Introducing Hummingbird User Manager

Hummingbird User Manager

Introducing Hummingbird User Manager

In a TSE environment (Terminal Server Edition for Windows NT 4.0 Server, Terminal Services for Windows 2000 Server, or .NET Server), you (as Administrator) can use Hummingbird User Manager to customize the installation of Hummingbird products for individuals, groups, and global users.

When you install a Hummingbird product on a Terminal Server, users can logon to the server and use the software as if it was running locally on their own computers. Each user that logs on to the Terminal Server has a user profile on the server. These user profiles include registry settings, shortcut and desktop settings, and user files.

Hummingbird User Manager lets you customize Hummingbird product user profiles, which in turn determine the shortcuts and functionality that are available to users when they logon to the Terminal Server. When a user logs on to the server, Hummingbird UsrSetup runs transparently in the background and makes necessary user profile changes based on the functionality the Administrator has specified for that user.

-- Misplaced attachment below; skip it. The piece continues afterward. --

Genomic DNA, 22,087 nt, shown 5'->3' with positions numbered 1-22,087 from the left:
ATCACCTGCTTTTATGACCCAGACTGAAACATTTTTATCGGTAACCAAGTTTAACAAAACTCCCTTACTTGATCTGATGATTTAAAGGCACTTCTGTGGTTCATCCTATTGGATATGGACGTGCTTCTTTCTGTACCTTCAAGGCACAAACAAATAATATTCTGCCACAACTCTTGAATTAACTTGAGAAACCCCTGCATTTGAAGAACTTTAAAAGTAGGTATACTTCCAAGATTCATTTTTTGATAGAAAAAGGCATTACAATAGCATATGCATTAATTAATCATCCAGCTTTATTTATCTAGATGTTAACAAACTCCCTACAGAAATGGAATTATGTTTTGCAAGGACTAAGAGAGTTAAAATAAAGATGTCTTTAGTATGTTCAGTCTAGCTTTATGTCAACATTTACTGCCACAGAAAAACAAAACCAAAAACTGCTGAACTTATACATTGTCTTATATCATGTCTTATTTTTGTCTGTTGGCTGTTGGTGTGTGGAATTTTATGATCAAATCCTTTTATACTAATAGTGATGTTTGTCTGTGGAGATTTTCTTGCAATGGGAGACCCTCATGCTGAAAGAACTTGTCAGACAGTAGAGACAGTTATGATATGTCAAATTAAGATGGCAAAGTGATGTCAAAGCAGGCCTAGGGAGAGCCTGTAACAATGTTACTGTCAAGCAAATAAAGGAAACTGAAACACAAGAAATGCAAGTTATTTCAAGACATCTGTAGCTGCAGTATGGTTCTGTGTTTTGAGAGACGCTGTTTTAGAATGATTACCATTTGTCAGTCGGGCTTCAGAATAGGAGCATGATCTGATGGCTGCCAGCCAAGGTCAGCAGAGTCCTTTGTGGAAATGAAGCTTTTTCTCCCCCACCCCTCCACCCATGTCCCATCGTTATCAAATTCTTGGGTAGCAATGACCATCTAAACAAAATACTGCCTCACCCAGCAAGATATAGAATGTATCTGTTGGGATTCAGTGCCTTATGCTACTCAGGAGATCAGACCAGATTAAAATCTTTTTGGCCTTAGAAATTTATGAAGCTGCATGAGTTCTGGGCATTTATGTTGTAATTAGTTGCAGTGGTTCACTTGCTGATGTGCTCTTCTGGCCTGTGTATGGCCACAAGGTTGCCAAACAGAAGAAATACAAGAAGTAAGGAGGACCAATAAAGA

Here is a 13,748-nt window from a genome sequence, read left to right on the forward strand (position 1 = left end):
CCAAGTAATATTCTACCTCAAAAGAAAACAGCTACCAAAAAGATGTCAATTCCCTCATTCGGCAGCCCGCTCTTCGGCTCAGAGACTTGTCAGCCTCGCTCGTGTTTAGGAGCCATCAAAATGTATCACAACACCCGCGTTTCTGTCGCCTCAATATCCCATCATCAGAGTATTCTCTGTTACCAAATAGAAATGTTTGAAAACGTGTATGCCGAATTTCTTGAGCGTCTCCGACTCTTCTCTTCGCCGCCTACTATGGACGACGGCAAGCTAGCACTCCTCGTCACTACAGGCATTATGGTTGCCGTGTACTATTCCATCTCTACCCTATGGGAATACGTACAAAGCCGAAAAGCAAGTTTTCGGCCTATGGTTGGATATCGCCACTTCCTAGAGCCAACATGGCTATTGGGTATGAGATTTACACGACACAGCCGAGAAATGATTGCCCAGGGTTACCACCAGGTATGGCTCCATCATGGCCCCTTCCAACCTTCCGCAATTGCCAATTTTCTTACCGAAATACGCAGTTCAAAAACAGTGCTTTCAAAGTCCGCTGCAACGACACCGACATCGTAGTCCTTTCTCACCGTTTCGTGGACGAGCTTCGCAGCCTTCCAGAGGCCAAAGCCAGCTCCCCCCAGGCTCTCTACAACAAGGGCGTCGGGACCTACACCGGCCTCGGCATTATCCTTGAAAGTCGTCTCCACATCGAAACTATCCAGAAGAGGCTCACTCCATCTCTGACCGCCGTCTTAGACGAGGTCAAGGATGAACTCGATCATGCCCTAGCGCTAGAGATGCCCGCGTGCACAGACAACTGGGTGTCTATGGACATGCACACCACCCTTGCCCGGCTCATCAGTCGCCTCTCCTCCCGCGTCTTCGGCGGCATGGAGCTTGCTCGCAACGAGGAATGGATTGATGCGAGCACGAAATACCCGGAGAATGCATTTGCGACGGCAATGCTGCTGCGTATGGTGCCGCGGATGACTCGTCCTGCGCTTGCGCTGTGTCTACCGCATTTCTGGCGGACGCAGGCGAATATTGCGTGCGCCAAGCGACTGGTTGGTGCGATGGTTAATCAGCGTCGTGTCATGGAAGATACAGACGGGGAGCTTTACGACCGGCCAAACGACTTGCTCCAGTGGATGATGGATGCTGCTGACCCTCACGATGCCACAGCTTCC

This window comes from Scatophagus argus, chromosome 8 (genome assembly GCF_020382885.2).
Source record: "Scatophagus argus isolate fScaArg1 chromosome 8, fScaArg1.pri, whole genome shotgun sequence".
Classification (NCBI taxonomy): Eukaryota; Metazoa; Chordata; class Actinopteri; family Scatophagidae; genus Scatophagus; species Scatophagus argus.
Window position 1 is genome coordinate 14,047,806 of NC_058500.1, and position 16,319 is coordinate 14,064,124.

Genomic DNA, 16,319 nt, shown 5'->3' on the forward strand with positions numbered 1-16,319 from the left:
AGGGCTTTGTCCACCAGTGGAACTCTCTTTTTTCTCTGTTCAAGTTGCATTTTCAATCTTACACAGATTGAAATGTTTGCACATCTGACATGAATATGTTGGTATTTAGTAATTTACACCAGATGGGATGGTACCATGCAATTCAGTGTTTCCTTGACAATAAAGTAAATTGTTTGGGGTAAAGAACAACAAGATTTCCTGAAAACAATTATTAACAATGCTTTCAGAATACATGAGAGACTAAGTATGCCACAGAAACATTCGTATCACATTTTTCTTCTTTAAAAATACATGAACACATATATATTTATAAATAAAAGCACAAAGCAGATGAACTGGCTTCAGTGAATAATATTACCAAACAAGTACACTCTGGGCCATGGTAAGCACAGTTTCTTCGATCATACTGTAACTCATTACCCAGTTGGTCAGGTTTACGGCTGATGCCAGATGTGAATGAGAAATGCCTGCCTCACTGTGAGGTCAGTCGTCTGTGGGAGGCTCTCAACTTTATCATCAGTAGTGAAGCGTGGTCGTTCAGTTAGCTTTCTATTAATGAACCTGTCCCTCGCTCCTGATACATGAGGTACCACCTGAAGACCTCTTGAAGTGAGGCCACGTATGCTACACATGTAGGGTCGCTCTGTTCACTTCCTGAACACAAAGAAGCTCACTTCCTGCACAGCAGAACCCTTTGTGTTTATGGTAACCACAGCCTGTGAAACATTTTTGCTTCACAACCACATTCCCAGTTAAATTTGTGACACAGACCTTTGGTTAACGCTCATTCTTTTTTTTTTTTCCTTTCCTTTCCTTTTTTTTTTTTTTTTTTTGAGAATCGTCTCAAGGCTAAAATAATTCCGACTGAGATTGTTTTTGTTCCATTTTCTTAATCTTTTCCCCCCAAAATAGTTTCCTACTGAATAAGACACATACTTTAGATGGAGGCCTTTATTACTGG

Important Terminology

As you work with Hummingbird User Manager, keep the following terms in mind:

  • Per-user installation—Refers to the transparent background installation on terminal servers controlled by Hummingbird UsrSetup. It is synonymous with the phrase “UsrSetup Install”.
  • Override—Hummingbird User Manager works by customizing, or overriding, the default TSE settings for particular users. If you do not create any overrides, then default functionality is installed for all users. Overrides can be applied globally, for groups, or for individuals.
  • Hummingbird Product User Group—To make the Hummingbird software available only to specific users, you can create an NT user group for the Hummingbird product; the installation will then be available only to these users. If you do not create a group, all users will have access to the installation. Each Hummingbird product can have a different group, or multiple products can share a group.
  • User group—User Manager groups should not be confused with Hummingbird Product User Groups. The Hummingbird Product User Group grants or denies access to the software. Once a user has access permission, you can use a User Manager group to organize overrides for multiple users in a more efficient manner.

Related Topics

About the Hummingbird Product User Group

Creating a User Group

Creating Overrides